Phoenix Symphony Hall
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|Phoenix Symphony Hall|
The west ticket office and entrance to the Phoenix Symphony Hall in downtown Phoenix, Arizona.
|Address||75 North Second Street
Phoenix, Arizona 85004
|Owner||City of Phoenix, Phoenix Convention Center and Venues Department|
It was completed in 1972, as part of the Phoenix Civic Plaza and quickly became the home of the People's Pops Concert, founded in 1970 by Theresa Elizabeth Perez, Music Coordinator for the City of Phoenix (1969-1983.) Prior to Symphony Hall opening, the Pops Concerts were performed at Phoenix College. Theresa's Children's Opera Series (Help, Help, the Globolinks! Noye's Fludde and Beauty is Fled) were also presented at Symphony Hall.
It is also the site for Broadway touring companies, a variety of dance productions, and appearances by popular entertainers, as well as the location for business seminars, and convention general sessions.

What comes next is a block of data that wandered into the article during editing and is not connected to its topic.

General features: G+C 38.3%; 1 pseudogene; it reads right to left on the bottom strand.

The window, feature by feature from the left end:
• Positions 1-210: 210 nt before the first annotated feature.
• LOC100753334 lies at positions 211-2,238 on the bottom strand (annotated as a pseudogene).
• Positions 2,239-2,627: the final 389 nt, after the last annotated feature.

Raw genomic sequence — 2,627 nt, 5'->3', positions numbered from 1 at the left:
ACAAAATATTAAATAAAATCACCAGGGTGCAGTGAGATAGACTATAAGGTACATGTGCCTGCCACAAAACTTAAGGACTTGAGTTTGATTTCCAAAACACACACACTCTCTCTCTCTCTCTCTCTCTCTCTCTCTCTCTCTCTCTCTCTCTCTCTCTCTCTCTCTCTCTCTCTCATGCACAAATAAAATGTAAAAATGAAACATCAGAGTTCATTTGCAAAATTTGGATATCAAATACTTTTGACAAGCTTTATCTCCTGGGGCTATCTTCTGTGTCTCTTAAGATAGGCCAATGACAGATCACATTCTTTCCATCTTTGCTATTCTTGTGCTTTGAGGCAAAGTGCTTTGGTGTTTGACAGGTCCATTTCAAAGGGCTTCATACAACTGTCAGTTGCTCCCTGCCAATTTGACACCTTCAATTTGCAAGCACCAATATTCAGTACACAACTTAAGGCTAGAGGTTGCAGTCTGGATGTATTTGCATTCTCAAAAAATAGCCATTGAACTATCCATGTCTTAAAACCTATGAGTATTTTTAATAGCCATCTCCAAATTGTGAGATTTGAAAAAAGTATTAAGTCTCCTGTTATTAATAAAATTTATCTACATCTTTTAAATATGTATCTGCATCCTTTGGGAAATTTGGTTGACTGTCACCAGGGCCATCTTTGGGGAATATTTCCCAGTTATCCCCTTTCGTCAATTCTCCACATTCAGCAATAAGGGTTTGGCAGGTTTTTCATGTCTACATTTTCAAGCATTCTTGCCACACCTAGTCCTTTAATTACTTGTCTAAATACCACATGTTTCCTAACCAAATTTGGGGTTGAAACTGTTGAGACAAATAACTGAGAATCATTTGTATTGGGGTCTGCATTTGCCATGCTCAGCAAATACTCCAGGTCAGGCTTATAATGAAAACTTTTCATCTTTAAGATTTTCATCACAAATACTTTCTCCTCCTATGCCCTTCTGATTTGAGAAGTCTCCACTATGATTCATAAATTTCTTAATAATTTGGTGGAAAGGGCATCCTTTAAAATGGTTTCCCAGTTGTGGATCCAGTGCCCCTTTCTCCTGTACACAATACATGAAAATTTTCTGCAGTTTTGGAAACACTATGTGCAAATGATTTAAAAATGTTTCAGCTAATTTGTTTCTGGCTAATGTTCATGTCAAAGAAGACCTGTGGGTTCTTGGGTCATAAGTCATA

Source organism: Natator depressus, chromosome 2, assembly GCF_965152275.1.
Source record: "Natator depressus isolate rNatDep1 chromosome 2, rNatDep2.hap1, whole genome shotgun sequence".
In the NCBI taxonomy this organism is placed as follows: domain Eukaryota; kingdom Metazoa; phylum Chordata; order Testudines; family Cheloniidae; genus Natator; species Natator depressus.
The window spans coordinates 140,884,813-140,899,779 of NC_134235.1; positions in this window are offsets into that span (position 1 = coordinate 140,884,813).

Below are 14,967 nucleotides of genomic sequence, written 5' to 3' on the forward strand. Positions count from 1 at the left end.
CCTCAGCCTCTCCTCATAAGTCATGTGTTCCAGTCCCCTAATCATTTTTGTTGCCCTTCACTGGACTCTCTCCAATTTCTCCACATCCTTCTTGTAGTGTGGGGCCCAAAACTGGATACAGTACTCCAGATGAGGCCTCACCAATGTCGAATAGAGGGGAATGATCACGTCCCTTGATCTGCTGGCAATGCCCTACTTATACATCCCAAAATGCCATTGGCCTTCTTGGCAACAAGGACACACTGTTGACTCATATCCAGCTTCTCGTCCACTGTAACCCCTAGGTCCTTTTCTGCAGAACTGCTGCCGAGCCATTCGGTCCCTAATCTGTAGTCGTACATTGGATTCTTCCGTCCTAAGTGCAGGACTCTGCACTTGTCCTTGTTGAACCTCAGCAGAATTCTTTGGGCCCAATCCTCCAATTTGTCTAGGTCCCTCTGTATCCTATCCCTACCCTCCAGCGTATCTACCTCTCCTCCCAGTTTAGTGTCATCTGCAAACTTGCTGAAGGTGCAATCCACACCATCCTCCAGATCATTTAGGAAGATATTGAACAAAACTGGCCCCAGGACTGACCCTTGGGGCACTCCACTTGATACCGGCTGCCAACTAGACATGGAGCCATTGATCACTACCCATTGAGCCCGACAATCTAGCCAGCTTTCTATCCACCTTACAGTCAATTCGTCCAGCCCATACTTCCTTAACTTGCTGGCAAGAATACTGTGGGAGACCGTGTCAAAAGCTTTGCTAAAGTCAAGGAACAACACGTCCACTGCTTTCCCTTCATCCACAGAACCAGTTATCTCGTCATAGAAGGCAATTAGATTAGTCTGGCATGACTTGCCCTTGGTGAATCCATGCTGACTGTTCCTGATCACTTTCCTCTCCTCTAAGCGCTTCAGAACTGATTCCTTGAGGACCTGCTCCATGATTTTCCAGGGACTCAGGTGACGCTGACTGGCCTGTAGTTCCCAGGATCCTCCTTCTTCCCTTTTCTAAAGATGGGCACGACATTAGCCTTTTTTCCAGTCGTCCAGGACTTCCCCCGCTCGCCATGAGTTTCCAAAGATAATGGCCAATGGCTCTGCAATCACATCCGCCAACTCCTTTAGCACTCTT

In June 2004, a $18.5 million renovation took place, in conjunction with the construction of the neighboring Phoenix Convention Center West Building.
Symphony Hall now features 2,387 chairs, with wood bases for better acoustics. Reconfigured main-floor cross aisles, additional elevators and a new wheelchair seating section, greatly improve accessibility for patrons with disabilities and updates compliance with the Americans with Disabilities Act. There is a 60 foot x 100 foot stage area, high technology acoustical, lighting, rigging and sound systems, a Green Room, rehearsal hall and star, chorus and musicians dressing rooms.
In popular culture, Phoenix Symphony Hall appears in the Clint Eastwood film The Gauntlet (1977), where it is used as the exterior of "Phoenix City Hall." Eastwood's bus crashes onto the steps of Symphony Hall at the climax of the movie. John Stewart's live album, The Phoenix Concerts, was recorded there.
Symphony Hall is served by the 3rd Street and Washington Street and 3rd Street and Jefferson Street METRO station. (Signs at the station denote that station as Convention Center but METRO maps only use the street intersection names.)
- "Phoenix Points of Pride". Retrieved October 18, 2006.